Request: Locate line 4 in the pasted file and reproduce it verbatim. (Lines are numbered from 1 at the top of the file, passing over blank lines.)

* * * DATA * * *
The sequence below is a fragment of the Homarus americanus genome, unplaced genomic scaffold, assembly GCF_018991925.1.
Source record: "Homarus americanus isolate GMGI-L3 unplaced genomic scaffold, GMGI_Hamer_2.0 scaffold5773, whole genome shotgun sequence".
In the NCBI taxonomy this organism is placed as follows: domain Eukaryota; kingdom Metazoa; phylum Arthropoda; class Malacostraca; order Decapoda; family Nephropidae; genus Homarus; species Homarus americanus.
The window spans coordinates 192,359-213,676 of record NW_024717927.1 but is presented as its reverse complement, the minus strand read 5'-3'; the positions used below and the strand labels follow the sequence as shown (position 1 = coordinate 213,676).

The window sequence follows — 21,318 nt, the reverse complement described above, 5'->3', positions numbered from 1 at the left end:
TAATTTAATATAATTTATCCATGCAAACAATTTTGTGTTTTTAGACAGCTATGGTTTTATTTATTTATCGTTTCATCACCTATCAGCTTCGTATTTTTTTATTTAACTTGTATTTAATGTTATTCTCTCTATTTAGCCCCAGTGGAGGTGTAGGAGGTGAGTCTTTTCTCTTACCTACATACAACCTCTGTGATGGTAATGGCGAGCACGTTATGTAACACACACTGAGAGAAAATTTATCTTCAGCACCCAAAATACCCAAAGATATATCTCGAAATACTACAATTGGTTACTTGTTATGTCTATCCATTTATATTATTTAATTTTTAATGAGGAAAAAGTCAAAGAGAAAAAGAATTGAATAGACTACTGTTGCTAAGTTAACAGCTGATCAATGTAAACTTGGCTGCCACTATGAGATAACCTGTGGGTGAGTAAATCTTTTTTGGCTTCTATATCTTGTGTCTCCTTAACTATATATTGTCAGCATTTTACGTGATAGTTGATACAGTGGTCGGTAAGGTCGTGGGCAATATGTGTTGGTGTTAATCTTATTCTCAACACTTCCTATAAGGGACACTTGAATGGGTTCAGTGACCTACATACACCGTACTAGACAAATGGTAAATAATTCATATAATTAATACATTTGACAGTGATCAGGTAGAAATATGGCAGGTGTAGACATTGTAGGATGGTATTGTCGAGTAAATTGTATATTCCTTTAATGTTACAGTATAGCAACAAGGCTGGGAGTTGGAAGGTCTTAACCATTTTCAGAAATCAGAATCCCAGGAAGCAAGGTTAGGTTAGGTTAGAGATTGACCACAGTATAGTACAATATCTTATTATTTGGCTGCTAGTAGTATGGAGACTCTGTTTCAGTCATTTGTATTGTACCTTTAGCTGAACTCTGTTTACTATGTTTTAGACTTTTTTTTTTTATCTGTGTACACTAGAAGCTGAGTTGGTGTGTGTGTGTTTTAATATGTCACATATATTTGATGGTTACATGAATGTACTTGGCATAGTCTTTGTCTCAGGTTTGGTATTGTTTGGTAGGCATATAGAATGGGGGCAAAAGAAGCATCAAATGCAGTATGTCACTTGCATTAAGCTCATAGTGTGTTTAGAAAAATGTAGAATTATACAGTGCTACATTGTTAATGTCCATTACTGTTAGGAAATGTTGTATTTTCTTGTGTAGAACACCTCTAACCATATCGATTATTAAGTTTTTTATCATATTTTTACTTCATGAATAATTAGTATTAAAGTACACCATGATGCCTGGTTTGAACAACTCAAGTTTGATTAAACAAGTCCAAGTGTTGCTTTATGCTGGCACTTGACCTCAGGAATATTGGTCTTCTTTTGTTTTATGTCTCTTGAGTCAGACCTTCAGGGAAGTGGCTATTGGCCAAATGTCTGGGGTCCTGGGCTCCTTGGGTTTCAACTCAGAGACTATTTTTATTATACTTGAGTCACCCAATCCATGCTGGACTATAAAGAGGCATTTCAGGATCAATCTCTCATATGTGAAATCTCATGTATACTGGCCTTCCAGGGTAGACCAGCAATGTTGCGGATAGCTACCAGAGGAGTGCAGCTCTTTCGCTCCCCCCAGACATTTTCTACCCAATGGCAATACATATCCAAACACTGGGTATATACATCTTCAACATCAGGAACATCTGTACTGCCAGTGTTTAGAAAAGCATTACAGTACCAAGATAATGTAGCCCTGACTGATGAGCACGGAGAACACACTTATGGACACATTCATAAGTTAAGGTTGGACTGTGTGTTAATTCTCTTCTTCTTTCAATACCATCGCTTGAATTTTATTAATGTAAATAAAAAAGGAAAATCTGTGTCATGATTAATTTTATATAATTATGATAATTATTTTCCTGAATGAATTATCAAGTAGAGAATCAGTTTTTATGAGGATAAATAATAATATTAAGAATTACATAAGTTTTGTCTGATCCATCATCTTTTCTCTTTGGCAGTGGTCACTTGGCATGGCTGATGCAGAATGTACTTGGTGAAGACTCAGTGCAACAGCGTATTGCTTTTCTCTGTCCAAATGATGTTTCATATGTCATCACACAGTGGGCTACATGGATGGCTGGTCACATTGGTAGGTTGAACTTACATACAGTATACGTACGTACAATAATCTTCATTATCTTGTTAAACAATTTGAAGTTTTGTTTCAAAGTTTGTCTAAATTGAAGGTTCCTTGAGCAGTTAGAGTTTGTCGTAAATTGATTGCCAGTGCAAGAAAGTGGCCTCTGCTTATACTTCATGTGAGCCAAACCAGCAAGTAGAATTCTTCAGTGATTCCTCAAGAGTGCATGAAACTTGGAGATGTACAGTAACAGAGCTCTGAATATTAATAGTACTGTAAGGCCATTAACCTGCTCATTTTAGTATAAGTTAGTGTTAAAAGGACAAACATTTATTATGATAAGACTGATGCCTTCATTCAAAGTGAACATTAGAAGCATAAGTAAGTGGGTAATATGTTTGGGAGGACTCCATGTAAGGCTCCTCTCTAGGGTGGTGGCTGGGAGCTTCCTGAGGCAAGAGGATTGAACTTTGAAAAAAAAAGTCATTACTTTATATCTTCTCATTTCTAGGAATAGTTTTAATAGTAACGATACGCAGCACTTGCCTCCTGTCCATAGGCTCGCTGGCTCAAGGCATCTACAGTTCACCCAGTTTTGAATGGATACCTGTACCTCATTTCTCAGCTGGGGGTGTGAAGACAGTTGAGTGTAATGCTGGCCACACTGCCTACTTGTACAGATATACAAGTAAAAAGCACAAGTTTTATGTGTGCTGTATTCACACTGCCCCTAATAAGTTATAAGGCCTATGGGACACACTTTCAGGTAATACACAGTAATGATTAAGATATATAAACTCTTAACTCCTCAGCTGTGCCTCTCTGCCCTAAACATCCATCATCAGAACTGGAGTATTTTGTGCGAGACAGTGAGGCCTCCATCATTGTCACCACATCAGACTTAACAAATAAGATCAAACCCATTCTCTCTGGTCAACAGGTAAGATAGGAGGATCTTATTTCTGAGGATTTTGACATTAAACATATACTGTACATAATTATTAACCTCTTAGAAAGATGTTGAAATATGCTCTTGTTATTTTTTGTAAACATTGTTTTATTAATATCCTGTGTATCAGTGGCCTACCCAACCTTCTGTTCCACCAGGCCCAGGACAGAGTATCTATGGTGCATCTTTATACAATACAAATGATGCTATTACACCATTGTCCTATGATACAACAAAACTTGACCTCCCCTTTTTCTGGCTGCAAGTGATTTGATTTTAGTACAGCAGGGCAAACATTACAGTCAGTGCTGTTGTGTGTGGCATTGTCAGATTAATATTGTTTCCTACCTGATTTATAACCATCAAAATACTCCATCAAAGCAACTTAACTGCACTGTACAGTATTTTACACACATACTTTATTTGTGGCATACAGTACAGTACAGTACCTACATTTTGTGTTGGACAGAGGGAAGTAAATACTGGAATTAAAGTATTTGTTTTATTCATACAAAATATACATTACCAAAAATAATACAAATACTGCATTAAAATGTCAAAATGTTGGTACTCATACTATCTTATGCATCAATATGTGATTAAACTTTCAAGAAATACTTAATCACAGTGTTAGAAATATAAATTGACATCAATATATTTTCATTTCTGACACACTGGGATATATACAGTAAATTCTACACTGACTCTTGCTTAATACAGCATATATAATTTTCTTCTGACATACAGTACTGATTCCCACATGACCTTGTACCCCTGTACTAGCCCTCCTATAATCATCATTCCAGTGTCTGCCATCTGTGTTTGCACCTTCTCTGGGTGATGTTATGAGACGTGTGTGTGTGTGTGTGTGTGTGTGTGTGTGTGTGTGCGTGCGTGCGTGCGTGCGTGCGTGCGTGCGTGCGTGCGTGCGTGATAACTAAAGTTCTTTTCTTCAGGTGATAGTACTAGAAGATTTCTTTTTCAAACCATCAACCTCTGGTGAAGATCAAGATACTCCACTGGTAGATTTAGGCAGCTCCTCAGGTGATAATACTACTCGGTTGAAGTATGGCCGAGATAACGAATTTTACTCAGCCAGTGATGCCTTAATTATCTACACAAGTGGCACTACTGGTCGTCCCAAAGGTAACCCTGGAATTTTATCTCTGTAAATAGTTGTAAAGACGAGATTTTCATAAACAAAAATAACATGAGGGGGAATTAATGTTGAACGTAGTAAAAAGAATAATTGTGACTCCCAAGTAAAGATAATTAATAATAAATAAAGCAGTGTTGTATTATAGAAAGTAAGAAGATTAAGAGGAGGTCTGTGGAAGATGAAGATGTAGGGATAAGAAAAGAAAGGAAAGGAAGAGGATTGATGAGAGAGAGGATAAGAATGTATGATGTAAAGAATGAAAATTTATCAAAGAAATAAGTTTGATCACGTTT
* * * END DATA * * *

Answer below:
The window spans coordinates 192,359-213,676 of record NW_024717927.1 but is presented as its reverse complement, the minus strand read 5'-3'; the positions used below and the strand labels follow the sequence as shown (position 1 = coordinate 213,676).